Release Date: April 6, 2016
BUFFALO, N.Y. – A new book by a University at Buffalo sociologist describes the previously unexplored inner workings of Bernard Madoff’s Ponzi scheme that swindled billions of dollars from unsuspecting investors.
Lionel S. Lewis provides an explanatory blueprint through the lens of a social scientist by contributing a theoretical perspective to the Madoff saga that collects and, more importantly, assembles all the pieces of the elaborate scam into a framework that describes what happened to fuel the con’s duration and push the financial losses to staggering levels.
“My objective was to detail how Madoff’s con worked,” says Lewis, professor emeritus in the Department of Sociology in UB’s College of Arts and Sciences, whose book, “Bernard Madoff and His Accomplices: Anatomy of a Con,” has just been published by Praeger.
Madoff, a former stockbroker and investment advisor, pled guilty to 11 federal felonies in 2009 and is now serving a 150-year prison sentence related to the fraudulent practices of his Wall Street investment firm, Bernard L. Madoff Investment Securities (BLMIS).
The numbers are shocking and the con, which appears to stretch back to the late 1960s, proved incredibly durable. But how could so many people be fooled for so long and at such great expense?
Lewis, one of the nation’s leading authorities on Madoff’s scam, goes behind the scenes to answer those questions and says his examination of Madoff’s Ponzi scheme is the first to penetrate the heavily veiled criminal enterprise, explore its machinery and expose its inner workings.
Lewis says it’s critical to see Madoff’s Ponzi scheme as a form of a big con game. A Ponzi scheme is a tool, but it no more explains how cons are conducted than a hammer explains how to build a house.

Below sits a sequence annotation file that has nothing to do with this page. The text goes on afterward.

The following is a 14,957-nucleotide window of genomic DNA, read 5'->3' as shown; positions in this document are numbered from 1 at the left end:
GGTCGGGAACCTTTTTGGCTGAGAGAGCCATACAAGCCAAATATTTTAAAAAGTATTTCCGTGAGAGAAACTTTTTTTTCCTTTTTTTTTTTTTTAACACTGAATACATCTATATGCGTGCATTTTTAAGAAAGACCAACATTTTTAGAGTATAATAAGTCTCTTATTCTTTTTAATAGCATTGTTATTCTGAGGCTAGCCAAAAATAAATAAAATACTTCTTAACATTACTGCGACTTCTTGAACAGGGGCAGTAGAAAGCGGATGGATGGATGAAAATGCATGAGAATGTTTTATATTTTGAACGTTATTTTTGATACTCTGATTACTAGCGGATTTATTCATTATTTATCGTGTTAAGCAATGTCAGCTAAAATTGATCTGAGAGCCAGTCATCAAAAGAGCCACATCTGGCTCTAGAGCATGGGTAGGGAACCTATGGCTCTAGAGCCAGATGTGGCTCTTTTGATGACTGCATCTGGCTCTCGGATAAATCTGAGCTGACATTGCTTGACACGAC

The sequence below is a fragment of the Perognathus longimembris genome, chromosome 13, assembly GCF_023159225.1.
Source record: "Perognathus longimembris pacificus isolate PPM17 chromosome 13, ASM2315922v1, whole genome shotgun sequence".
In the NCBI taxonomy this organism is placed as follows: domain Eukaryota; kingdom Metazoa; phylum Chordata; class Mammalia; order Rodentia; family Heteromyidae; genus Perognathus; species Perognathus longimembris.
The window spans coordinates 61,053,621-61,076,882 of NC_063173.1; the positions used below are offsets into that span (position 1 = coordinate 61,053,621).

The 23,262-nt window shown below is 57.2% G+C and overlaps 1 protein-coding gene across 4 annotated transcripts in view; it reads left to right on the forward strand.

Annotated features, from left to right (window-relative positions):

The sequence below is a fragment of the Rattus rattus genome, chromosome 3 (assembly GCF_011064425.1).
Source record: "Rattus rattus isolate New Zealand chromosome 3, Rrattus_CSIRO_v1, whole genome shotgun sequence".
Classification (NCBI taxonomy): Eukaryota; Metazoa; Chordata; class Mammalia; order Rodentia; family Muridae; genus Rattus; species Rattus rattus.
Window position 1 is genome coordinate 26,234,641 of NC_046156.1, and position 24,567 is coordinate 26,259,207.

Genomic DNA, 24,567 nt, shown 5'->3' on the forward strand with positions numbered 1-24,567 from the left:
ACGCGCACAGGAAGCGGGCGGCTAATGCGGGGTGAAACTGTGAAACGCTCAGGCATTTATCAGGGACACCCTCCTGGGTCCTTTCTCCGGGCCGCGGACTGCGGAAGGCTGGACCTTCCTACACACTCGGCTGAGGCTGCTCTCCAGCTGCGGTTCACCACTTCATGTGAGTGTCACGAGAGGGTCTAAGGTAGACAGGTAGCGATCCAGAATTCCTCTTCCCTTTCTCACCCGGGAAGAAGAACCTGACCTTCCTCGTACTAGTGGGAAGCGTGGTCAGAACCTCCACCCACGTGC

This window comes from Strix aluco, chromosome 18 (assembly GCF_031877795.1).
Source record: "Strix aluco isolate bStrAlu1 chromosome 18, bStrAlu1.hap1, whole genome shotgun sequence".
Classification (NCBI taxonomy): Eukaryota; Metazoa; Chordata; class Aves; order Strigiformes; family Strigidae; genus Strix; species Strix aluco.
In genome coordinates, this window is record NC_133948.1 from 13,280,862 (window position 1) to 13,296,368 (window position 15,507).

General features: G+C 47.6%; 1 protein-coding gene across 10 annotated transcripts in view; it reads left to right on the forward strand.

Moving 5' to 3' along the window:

Short cons happen in minutes with victims usually losing valuables they might have in their possession, but BLMIS was a big con, an extended performance that required time, willing investors and greedy accomplices, he says.
Ponzi schemes take money from new investors and distribute it to earlier investors. In addition to Madoff’s backstage gang, the accomplices, actors in this case, were ropers (recruiting potential investors) and steerers (the happy customers), who set up victims to unwittingly draw them into the performance.
Like a theater play, actors even saw props such as phony account statements that detailed investment activity that never occurred and computers with no Internet access (and therefore unable to buy or sell stocks), Lewis says. But unlike theater, the audience sees the performance as reality, not fantasy.
The con, short for confidence game, is based on a fundamental deception and it unfolds in fictional phases, with devastatingly real consequences for its victims.
Madoff’s con began when he presented himself as a stockbroker openly looking for investors while secretly searching for collaborators, says Lewis.
“This is like all social relationships that are supposed to be built on trust: You say who you are and I say who I am,” he explains. “But cons violate that basic principle of human society, which makes them particularly interesting to sociologists.
“Isolated details about Madoff’s family, education and his early life – about which we know plenty – aren’t enough,” Lewis says. “To get to the essence of the con it’s necessary to recognize how all of these elements fit together and to place people accordingly in the scheme.”
The new book is Lewis’ second to explore an aspect of Madoff’s infamous crime. “Con Game: Bernard Madoff and His Victims,” published in 2012, focused on Madoff’s victims.
Lewis served as chair of the UB Department of Sociology and is also the author of six other books and more than 150 scholarly articles on issues such as higher education, economic and social inequality and rational behavior.